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Making a U-Turn on the Road to Vacation Overeating

July 08, 2002|SALLY SQUIRES | WASHINGTON POST

As millions of Americans prepare to hit the road this month, they face one of the year's greatest eating challenges: The landscape of summer travel is a nutritional minefield of interstate food courts, boardwalk fries, funnel cakes, picnic tables groaning with tempting food, ice cream stands, barbecue. All can blow up a year's worth of prudent eating.

But who wants to obsess about calories on a vacation? Below are some strategies for coping with the challenges of vacation eating.

* Breakfast like a champion. Breakfast often gets short shrift on holidays--and yet it's the one meal that can most help keep a hectic day of travel or sightseeing from becoming a dietary disaster. For example, if you arrive at the airport not feeling famished, you're less likely to be tempted by the food courts or other opportunities for dietary disaster.

Plus, if you're well-fed at breakfast, your resolve is likely to be stronger by lunchtime. Aim for a mixed morning meal of whole grains (bread, cereal, low-fat muffins or low-fat bagels) plus some fruit and protein, such as low-fat dairy products and even a little healthful fat (a few nuts, perhaps, or some smoked salmon). Beware the calories of oversize, full-fat muffins and, yes, even bagels: Split one and add a serving of fruit instead of eating the whole thing.

* Jump for joy. Pack a jump rope in the car for rest stops--it's easy, compact and even little kids know what to do with it. Plus, seeing a parent jump rope can pry a smile from the crankiest child or the crankiest teen. Toss a Frisbee in the trunk, too; it's another portable--and fun--activity generator, calorie burner and steam releaser. It's particularly useful in city parks after, or in the midst of, a day of sightseeing.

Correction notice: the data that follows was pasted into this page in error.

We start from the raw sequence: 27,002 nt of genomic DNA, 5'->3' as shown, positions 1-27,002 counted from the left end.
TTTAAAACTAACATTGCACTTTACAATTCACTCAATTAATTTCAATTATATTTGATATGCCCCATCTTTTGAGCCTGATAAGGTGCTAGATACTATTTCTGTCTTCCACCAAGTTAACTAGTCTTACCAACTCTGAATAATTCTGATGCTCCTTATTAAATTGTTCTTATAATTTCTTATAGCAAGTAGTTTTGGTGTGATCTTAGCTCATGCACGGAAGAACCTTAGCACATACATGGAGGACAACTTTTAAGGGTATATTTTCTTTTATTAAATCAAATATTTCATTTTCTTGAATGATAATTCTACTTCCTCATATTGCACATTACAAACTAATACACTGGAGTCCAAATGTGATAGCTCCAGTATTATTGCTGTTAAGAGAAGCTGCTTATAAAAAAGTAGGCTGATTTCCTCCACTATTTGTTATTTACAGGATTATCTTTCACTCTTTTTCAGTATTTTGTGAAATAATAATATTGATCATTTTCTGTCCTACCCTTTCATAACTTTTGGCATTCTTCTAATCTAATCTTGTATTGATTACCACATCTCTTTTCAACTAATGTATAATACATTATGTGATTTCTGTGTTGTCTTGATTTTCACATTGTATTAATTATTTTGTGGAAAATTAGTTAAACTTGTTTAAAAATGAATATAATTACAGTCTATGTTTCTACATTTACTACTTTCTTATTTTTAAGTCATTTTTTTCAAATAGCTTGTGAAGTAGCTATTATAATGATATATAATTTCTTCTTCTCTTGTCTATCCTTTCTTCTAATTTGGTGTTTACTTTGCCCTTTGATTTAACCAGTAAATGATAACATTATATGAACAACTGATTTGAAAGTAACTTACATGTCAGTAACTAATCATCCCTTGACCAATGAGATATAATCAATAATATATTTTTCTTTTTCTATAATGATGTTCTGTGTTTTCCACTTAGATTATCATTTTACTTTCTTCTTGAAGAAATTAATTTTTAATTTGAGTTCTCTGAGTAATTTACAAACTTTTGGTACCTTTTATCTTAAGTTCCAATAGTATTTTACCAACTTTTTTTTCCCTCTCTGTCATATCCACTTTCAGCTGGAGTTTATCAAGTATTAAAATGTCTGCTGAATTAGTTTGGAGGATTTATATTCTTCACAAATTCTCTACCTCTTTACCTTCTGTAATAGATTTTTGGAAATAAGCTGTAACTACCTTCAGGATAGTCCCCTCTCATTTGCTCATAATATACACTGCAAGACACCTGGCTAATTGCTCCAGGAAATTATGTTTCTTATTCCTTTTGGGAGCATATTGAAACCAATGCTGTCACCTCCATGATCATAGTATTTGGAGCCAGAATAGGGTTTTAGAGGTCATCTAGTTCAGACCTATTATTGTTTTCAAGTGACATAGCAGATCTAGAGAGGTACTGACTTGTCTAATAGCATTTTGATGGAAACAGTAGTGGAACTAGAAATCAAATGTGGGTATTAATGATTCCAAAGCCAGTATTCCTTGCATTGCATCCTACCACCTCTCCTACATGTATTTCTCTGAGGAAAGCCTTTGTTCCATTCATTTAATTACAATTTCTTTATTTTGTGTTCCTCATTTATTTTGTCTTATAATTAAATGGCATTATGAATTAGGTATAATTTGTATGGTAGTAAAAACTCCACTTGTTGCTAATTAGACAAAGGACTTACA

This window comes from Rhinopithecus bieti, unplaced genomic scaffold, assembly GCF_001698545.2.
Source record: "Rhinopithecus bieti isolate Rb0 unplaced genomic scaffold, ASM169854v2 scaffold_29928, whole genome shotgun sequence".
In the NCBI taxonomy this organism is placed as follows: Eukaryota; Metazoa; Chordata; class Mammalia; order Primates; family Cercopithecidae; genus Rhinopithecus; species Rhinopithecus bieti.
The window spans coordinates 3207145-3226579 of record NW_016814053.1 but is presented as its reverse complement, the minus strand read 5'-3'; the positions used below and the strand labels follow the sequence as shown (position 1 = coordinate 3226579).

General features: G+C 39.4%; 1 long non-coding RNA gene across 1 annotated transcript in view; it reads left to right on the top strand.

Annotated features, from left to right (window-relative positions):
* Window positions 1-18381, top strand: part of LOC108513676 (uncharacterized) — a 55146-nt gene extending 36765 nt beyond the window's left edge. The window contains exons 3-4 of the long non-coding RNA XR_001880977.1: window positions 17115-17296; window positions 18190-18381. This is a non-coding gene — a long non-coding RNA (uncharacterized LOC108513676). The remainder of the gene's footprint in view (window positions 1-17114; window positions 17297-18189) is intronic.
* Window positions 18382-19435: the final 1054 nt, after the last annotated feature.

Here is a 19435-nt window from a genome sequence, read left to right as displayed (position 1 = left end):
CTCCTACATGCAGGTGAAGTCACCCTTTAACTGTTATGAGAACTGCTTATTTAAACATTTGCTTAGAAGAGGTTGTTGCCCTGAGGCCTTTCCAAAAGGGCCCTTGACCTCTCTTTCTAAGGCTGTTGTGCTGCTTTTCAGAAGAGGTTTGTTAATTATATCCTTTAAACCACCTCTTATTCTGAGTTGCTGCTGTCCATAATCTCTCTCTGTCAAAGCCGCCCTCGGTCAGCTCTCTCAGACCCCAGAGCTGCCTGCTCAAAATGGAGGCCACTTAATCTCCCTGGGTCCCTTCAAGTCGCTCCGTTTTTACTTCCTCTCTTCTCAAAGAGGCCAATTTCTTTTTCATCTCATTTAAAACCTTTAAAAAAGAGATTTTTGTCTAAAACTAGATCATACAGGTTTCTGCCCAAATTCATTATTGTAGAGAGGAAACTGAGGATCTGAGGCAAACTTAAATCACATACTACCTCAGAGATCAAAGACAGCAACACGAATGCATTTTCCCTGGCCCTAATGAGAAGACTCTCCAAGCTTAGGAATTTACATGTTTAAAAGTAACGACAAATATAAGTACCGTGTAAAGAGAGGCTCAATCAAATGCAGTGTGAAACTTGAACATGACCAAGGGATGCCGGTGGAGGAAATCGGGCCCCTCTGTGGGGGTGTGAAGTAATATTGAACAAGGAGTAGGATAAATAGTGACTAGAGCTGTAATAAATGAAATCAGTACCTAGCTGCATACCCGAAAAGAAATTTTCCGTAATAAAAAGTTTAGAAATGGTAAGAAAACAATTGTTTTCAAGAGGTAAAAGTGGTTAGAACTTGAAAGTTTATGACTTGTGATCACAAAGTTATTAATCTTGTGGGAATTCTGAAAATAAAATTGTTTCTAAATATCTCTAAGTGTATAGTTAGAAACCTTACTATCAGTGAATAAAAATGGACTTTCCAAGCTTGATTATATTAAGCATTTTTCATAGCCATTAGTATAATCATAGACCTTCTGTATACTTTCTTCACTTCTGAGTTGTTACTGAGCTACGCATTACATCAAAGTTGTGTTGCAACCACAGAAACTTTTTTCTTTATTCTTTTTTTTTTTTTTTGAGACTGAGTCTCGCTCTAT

* Make a snack pack. Think apples, pears, bananas, pretzels, dried fruit and nuts (packed in individual bags to limit portion sizes), whole-wheat crackers and cereal. For a protein-rich choice, consider turkey jerky or the traditional beef jerky. "A typical 1-ounce pouch contains 80 calories, 14 grams of protein and just 1 gram of fat," says Suzanne Schlossberg, author of "The Ultimate Workout Guide for the Road" (Houghton Mifflin; $14). "Plus, chewing it is hard work so the calories take a while to add up. And the jerky is a nice way to balance high-carb snacks."

* Step away from the picnic table. The seat in front of the bowl of potato chips may be the most dangerous place you'll be during your vacation. Scan the food choices before filling your plate, load up with fresh veggies and fruit or whatever the most healthful fare available is before taking the calorie-rich treats, and then find a nice shady spot away from the table to eat. Distance also forces you to get up and walk for seconds, giving you time to reconsider additional calories.

* Driving less than two hours? Go foodless. Long car trips can easily become long snack sessions. "Boredom eating is a problem for many of us," says Joan Carter, a spokeswoman for the America Dietetic Assn. "If a car trip is under two hours, really think seriously about whether you need to put any food in the car besides water."

* Drink alcohol only with food. Doing so slows absorption of alcohol. Sure, it's OK to celebrate a little, but stick with the U.S. Dietary Guidelines for alcohol. That's one drink daily for women; two for men. By the way, a drink is a 12-ounce beer, a 5-ounce glass of wine or 1.5 ounces of distilled spirits.

* Get a refrigerator. Better yet, get a kitchenette. And no, you don't need to spend your free time chained to the stove making gourmet meals on your holiday. A refrigerator simply gives you options. You can keep milk, juice, yogurt, fruit, prepackaged salad fixings and cold cuts--the basics for a healthful breakfast or lunch. (Call ahead; many hotels and motels will provide a small refrigerator at minimal or no charge.) Making some meals can save money and calories, leaving you room to enjoy a few higher-calorie foods when you do eat out, says Carter.

* Experiment. Remember, variety is key to a healthy diet, and you can use your trip to extend your range. "Use your vacation to try some new cuisines," says David Heber, director of the Center for Human Nutrition at UCLA and author of "What Color Is Your Diet?" (Regan; $25). "If you're in a new city, try some new types of restaurants."

* Carry an ice chest in the car. Use it to hold bottles of water on short trips and to accommodate a few healthful snacks on longer trips. Good choices: string cheese, grapes, hummus, baby carrots, grapes, bean dip or salsa. Keep the ice fresh and the chest can double as a refrigerator if you can't snag one for your room.

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